Are you playing rushin’ roulette in your life?
I had a very humbling experience recently.
I was unaware while driving and ended up practically running a stop sign — yikes! To be honest, it wasn’t even a “rolling stop.” I was rushing to get somewhere, and I wasn’t paying enough attention to what was really important.
Fortunately, I was stopped by a police officer, and I credit the experience — and that officer — for a major wake up call.
What was I thinking? Well, that’s just it. I wasn’t thinking.
A close call
The officer told me about a truck with a trailer that was making its way into the same intersection at the same time. I didn’t see it. Apparently, though, we were seconds away from each other.
As I reflected on the experience, I found myself wondering why I was in such a hurry. And the term “Rushin’ Roulette” came to me. By rushing around, I’d actually put myself (and potentially others) in harm’s way.
This was certainly not my intention, and it totally goes against my philosophy of a peaceful and balanced approach to life, as indicated by the title of this column.
What are the tradeoffs?
As a result, I’m experiencing some inner conflict, and I don’t like it. It’s true I’ve had quite a bit on my platter lately, although that’s no excuse. We’re all busy, and it doesn’t give any of us a license to hurtle through space.
When I rush around, I really don’t get that much more accomplished. And, even if I did, what has it cost me? I usually end up in a harried manner, and it takes away from my quality of life.
In the long run, rushing around can even lead to greater stress in our lives, increased health problems and compromised relationships. So, if you find your-self in this state more and more often, take a step back and ask a few questions:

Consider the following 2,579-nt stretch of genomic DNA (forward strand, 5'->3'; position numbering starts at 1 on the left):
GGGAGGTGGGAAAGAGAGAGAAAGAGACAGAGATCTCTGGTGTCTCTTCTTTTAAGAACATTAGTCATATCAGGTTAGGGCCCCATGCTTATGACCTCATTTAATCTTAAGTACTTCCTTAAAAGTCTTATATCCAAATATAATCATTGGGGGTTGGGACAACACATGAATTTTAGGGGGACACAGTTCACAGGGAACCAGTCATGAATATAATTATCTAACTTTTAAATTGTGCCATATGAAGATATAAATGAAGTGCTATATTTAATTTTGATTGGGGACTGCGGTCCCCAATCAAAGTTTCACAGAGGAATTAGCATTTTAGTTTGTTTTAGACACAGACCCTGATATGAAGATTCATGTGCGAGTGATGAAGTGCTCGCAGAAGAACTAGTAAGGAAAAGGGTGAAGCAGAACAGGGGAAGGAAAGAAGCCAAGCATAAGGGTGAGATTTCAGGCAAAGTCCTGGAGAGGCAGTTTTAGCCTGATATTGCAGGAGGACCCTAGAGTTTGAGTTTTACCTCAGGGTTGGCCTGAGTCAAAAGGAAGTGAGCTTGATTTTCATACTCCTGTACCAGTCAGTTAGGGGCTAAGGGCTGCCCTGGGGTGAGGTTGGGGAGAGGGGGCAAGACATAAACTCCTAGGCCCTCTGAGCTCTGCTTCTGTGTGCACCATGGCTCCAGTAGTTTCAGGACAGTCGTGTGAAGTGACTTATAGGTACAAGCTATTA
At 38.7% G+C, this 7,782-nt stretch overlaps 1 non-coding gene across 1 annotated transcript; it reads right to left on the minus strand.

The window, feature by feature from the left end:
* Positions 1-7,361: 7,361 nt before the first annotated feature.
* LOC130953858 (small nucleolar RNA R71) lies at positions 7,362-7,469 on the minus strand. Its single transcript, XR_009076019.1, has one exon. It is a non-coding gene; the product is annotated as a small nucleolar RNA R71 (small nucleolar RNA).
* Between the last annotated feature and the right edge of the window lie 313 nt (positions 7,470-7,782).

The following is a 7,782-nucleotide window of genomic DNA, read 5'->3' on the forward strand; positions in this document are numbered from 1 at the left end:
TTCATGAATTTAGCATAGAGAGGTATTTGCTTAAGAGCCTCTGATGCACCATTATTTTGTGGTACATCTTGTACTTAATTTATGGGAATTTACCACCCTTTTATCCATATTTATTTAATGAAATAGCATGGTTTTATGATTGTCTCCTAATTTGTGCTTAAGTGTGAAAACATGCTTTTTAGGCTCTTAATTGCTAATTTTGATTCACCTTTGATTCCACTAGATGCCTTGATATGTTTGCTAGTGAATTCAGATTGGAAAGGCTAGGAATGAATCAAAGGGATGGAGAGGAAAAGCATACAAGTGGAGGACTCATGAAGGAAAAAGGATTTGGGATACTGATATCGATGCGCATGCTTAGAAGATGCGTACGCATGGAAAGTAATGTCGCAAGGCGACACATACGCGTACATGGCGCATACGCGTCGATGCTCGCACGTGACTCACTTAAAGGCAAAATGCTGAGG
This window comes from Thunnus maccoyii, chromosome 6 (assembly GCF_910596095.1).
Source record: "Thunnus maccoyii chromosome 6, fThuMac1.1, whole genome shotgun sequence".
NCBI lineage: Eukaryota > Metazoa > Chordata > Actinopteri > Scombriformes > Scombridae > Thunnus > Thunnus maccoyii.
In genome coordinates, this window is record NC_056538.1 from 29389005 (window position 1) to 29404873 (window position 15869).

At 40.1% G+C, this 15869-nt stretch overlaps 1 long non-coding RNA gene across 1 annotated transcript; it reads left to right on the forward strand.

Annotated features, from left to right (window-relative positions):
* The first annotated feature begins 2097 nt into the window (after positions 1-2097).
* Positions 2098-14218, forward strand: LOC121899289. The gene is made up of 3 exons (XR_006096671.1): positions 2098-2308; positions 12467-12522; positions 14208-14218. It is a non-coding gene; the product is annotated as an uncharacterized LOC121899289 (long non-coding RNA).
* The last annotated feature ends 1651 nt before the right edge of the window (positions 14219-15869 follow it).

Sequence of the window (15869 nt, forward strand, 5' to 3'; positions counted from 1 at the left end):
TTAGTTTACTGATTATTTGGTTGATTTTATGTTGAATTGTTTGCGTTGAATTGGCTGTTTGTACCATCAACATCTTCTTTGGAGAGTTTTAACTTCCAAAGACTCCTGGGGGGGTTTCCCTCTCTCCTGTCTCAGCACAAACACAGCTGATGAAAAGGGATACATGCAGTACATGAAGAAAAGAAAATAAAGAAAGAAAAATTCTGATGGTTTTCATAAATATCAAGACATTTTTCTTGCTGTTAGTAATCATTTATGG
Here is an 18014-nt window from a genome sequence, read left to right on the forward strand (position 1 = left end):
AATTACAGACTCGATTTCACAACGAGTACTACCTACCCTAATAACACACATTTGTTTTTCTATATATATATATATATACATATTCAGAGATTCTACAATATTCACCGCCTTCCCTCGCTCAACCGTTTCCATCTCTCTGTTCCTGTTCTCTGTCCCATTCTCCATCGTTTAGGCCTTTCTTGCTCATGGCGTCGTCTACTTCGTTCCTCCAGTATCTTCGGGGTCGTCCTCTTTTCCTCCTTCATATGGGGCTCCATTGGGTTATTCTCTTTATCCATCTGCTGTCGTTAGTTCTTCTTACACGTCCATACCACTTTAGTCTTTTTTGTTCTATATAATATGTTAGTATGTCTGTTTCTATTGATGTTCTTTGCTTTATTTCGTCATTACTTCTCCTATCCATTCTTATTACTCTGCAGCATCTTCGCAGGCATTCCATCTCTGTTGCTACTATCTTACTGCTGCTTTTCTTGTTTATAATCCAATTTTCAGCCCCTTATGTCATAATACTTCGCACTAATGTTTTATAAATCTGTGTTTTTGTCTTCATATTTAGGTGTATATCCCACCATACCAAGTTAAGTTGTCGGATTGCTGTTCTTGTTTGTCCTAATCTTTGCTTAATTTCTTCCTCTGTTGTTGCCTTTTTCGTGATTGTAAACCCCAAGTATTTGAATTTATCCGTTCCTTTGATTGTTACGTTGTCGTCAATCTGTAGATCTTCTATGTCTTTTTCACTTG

• Do I need to juggle all these balls at once?
• Are there some activities I could let go — or delegate?
• Is it possible to get an extension on that deadline?
• Could I get an earlier start on that commute?
• How ’bout breaking that project down into bite-size chunks?
• If I swap tonight’s social activity for a hot bath and an early bedtime, will that make me more peaceful and productive tomorrow?
Let’s face it. We all find ourselves in a rush at times. If you find this pattern is becoming more of the norm than the exception, though, you may want to examine the following questions to see if you have any deep-seated beliefs that are driving these behaviors.
• Why do I have a need for speed?
• What’s the payoff I’m getting?
• Am I just rushing around and keeping my platter busy — so I can avoid the more pressing issues in my life?
• Do I get a rush out of the risky behavior?
• Am I addicted to the drama?
A major detriment to rushing around is that you could end up squelching that still, small voice within — your own internal GPS system. When you drown that out, you’re not living in the present. You’re not aware — and your life can be thrashed about at warp speed.
It’s a sign
As I look for the gift in my recent scary experience, I realize the cosmic and spiritual message of the backdrop that came with my lesson: a STOP sign. I’m definitely heeding the message.
I want to acknowledge that police officer for the courteous and professional (although firm) conduct I experienced on that recent morning. I thanked him, and we exchanged some pleasantries.
Ironically, my license plate reads “LIVE” — which is a reminder to me that this is not a dress rehearsal — and that my intention is to “live life fully.” The officer warned me that if I didn’t slow down I may need to change my license plate. Believe me, I’ve heeded the call. I’m keeping my license plate.
No more Rushin’ Roulette for me!
Linda Arnold, M.A., M.B.A., is a syndicated columnist, psychological counselor and Founder of a multistate marketing company. Reader comments are welcome at email@example.com For information on her books, go to www.lindaarnold.org or Amazon, com.
“A major detriment to rushing around is that you could end up squelching that still, small voice within — your own internal GPS system. When you drown that out, you’re not living in the present.”